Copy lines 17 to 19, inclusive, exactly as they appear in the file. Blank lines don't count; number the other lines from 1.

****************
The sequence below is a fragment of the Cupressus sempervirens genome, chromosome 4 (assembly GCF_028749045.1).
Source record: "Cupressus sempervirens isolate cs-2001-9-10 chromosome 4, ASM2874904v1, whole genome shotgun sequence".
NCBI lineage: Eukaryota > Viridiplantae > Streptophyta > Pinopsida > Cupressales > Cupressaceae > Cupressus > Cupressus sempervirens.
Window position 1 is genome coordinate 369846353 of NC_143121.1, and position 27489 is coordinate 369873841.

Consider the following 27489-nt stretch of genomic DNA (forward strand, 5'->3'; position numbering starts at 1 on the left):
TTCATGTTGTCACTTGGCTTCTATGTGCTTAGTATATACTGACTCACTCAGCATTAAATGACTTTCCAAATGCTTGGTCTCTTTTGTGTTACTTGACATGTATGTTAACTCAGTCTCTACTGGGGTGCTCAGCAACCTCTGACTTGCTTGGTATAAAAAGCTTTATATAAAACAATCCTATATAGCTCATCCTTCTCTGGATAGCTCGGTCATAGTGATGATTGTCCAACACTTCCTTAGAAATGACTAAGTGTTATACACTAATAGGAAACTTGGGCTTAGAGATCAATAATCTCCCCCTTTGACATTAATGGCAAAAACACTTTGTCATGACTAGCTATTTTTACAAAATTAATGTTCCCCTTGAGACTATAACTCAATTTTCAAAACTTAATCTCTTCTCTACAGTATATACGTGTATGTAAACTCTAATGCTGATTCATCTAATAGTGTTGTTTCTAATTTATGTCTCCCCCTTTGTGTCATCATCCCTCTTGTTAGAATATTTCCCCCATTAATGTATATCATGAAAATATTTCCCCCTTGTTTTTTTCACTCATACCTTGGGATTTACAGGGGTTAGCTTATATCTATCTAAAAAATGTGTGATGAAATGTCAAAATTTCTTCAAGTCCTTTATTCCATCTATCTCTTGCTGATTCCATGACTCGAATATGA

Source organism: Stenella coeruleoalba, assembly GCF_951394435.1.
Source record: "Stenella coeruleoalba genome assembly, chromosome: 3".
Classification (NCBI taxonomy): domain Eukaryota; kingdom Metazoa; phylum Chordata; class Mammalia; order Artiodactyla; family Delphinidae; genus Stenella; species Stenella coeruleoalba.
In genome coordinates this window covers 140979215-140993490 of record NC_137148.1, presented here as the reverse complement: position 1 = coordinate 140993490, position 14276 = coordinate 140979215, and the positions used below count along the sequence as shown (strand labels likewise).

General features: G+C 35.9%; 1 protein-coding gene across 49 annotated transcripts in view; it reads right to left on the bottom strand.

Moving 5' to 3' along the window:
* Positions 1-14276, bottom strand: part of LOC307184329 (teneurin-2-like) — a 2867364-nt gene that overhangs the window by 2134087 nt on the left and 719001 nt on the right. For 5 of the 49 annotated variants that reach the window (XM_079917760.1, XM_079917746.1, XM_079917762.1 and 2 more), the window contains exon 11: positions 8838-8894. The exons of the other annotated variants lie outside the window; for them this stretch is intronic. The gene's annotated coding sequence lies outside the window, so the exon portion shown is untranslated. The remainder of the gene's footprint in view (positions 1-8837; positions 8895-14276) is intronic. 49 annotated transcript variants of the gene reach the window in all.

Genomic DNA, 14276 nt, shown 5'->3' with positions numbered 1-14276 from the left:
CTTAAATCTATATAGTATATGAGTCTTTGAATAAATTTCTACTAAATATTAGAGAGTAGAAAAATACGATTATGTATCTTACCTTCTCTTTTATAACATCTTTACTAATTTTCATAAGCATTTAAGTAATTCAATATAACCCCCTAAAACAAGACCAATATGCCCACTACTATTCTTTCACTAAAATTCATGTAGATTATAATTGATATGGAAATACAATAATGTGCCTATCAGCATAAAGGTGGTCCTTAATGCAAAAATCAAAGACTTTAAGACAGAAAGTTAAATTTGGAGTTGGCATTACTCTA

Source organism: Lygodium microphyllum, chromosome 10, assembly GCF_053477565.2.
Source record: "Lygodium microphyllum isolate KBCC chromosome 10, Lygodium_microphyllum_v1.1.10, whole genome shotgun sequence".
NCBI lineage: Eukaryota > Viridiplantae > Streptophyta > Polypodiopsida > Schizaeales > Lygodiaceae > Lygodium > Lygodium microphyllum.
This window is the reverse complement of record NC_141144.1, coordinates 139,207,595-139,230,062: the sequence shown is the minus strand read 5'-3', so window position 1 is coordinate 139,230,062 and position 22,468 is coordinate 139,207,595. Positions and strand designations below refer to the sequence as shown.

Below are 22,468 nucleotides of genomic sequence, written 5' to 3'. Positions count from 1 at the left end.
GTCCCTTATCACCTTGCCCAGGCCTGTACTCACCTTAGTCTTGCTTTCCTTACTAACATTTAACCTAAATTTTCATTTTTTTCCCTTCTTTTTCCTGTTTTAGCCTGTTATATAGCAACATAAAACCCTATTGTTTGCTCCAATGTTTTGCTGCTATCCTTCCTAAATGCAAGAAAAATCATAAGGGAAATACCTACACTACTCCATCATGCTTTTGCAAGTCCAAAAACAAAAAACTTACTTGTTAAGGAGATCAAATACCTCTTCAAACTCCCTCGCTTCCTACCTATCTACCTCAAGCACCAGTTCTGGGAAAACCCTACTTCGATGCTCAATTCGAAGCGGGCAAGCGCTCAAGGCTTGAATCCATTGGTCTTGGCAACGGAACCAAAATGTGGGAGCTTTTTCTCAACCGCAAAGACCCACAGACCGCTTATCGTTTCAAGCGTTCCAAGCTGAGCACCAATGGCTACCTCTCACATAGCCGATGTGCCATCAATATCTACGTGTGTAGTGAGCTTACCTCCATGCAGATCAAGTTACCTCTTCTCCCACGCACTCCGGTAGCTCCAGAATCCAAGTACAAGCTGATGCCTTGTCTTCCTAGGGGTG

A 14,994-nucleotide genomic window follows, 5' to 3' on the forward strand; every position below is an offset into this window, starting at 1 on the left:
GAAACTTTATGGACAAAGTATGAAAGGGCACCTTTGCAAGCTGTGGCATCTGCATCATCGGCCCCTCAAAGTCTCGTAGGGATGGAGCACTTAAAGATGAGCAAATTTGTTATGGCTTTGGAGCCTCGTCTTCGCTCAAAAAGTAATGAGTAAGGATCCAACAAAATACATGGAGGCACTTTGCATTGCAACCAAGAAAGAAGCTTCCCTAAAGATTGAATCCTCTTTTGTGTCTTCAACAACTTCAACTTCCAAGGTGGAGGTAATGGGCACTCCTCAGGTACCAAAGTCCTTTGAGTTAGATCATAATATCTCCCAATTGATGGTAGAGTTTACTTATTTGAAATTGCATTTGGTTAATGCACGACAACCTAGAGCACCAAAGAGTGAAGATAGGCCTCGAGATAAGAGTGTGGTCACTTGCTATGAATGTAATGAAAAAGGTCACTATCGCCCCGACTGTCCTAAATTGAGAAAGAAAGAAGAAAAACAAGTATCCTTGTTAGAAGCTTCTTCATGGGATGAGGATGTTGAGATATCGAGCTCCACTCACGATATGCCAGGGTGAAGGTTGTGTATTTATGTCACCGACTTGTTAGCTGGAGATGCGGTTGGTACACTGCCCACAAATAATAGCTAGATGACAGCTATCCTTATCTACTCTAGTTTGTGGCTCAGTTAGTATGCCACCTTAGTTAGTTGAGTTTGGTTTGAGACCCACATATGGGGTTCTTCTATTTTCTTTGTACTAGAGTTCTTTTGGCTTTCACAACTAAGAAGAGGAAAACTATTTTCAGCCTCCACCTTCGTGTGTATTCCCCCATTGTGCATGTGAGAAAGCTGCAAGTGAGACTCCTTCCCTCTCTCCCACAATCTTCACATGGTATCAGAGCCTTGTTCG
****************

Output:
Source record: "Lygodium microphyllum isolate KBCC chromosome 10, Lygodium_microphyllum_v1.1.10, whole genome shotgun sequence".
NCBI lineage: Eukaryota > Viridiplantae > Streptophyta > Polypodiopsida > Schizaeales > Lygodiaceae > Lygodium > Lygodium microphyllum.
This window is the reverse complement of record NC_141144.1, coordinates 139,207,595-139,230,062: the sequence shown is the minus strand read 5'-3', so window position 1 is coordinate 139,230,062 and position 22,468 is coordinate 139,207,595. Positions and strand designations below refer to the sequence as shown.